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Pure Go tools for managing DKIM headers
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LICENSE Add LICENSE for good measure Oct 20, 2018 Add -hd option to dkimverify to make it easier to use in a hook Oct 21, 2018
body.go Improve tests and error messages Jan 28, 2018
body_test.go Initial commit. Verification only Jan 28, 2018
header.go Added commands to sign and generate keys Jan 28, 2018
normalize.go Add -u option to un-dotstuff on read and write Oct 20, 2018
sign_test.go Added commands to sign and generate keys Jan 28, 2018
signature.go Add -hd option to only print the header when signing Oct 20, 2018
signature_test.go Initial commit. Verification only Jan 28, 2018
wikileaks_test.go Added commands to sign and generate keys Jan 28, 2018

driusan's DKIM tools

This is a collection of pure Go tools I've written to DKIM sign messages and verify them on my 9front mail server. They should be fairly easy to incorporate into any pipeline that can pass messages along stdin and read them from stdout.

Verifying DKIM Signatures

The tool dkimverify will verify that a message has a valid signature.

It can either read a message from stdin, or have (optionally many) filenames passed as arguments. If all messages have valid signatures, it will exit with a success status, otherwise it will exit with an exit code of the number of messages that failed validation. For each one, it will print the reason for the failure to stderr.

The -hd parameter takes a string argument and instead of printing to stderr, will print an SMTP header of that name with a value of "Pass" or "Fail" to stdout. Temporary failures or no DKIM signature present in a message will print nothing. -hdprefix or hdsuffix can be used to add a prefix or suffix to the header value.

The dkimverify tool can be used without any special configuration.

Signing DKIM Signatures

Signing is slightly more complicated by necessity. The tool dkimkeygen will create 2 files in the directory it's run in: dns.txt and private.pem. The contents of the dns.txt need to be added to your domain's DNS as a TXT record at so that the DKIM signatures added by dkimsign can be validated. (the "selector" part can be anything you want, but needs to match what's passed to dkimsign) private.pem is the corresponding private key.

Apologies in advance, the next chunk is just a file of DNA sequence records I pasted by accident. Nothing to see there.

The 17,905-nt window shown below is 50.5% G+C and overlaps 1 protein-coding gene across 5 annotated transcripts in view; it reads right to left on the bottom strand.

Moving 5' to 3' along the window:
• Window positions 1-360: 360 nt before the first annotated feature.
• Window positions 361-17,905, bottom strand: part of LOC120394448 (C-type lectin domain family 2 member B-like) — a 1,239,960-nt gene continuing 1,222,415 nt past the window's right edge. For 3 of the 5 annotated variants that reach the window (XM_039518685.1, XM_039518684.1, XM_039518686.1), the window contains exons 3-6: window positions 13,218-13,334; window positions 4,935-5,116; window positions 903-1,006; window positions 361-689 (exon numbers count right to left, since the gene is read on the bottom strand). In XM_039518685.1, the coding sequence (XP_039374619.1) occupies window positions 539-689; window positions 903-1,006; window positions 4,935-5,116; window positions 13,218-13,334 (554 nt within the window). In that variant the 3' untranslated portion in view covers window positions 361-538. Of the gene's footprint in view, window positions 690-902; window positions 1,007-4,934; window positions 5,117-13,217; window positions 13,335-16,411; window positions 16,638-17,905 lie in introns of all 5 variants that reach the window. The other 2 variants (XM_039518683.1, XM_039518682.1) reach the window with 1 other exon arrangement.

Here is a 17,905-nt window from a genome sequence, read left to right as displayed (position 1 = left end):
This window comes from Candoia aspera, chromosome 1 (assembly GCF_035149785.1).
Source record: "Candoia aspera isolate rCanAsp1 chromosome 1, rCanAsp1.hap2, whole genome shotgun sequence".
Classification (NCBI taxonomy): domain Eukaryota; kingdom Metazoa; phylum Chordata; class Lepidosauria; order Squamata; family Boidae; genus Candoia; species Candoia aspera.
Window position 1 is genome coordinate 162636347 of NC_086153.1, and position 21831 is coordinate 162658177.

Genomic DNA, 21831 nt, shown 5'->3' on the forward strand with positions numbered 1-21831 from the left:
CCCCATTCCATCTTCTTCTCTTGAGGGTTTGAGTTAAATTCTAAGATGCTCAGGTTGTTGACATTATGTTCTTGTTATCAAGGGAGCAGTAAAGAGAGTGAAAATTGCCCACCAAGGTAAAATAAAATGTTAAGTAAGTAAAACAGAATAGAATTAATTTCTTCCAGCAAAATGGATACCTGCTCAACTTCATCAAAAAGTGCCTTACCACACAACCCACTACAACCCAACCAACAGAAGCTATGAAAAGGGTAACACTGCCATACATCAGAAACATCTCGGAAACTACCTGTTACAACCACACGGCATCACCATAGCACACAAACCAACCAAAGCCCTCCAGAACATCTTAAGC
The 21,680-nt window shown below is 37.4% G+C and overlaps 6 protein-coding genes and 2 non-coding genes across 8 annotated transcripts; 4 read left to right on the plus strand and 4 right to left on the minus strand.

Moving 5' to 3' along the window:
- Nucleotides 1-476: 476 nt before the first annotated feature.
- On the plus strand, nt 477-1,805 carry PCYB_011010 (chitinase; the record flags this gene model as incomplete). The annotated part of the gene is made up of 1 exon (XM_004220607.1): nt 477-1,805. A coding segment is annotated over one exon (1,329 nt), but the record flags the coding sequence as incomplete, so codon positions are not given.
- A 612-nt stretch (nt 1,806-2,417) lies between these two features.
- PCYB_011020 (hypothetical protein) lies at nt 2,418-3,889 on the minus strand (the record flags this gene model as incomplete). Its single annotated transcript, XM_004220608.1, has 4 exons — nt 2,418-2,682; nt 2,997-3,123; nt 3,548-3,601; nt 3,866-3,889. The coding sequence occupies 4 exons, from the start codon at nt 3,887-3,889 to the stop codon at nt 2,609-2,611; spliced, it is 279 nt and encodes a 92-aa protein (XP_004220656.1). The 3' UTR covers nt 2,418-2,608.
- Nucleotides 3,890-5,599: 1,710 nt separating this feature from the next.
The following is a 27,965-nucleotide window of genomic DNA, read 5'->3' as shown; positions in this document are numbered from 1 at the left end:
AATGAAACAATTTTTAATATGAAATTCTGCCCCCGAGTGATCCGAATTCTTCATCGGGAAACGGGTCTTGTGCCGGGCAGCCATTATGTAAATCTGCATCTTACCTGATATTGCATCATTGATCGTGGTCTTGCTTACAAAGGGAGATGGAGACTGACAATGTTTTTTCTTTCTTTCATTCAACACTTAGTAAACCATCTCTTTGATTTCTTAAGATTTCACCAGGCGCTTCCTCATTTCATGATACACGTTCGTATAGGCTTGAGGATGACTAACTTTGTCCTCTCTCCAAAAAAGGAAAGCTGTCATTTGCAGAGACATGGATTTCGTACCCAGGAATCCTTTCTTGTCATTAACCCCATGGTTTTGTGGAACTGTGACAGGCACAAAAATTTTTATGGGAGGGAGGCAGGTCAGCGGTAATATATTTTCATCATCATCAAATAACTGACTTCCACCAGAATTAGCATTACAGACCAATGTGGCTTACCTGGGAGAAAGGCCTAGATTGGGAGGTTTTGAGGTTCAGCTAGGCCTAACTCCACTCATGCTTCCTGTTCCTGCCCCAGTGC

dkimsign reads a message from stdin and writes a signed version of that message to stdout according to the parameters passed. The incoming message can have any line ending, but they'll be converted to "\r\n" line endings on output (unless -n is passed, in which case they'll be printed as "\n"). If "-hd" is passed to dkimsign, the header will be printed to stdout but not the message body. The -key parameter is the private key and should be the path to the private.pem generated by dkimkeygen. -s is the selector and should match the selector part of the domain name. -d is the domain name.

Example (Plan 9)

The following is an example /mail/lib/remotemail that should add valid DKIM Signatures on a Plan 9 server. Note that since it requires the sender to have access to private.pem it should probably only be used in a single-user environment.


# The first smtp with -f causes SMTP to add any headers it wants and
# fully qualify the addresses, printing to stdout instead of sending.
# dkimsign signs From, Date, Subject, and To headers (and the body)
# with relaxed encoding (the default).  It prints the signed message
# to stdout with \n line endings ("-n") and undoes the dot-stuffing
# added by smtp -f ("-u") both for generating the signature and for
# printing it.  It uses the selector and
# signs using the private key at /sys/lib/dkim/private.pem (which
# should correspond to the selector)
# The second smtp (without -f) then sends the mail for real.
exec /bin/upas/smtp -f -h $addr $sender $* | /bin/dkimsign -h From:Date:Subject:To -u -s 19700101 -n -d -key /sys/lib/dkim/private.pem | /bin/upas/smtp -s -h $addr $sender $*
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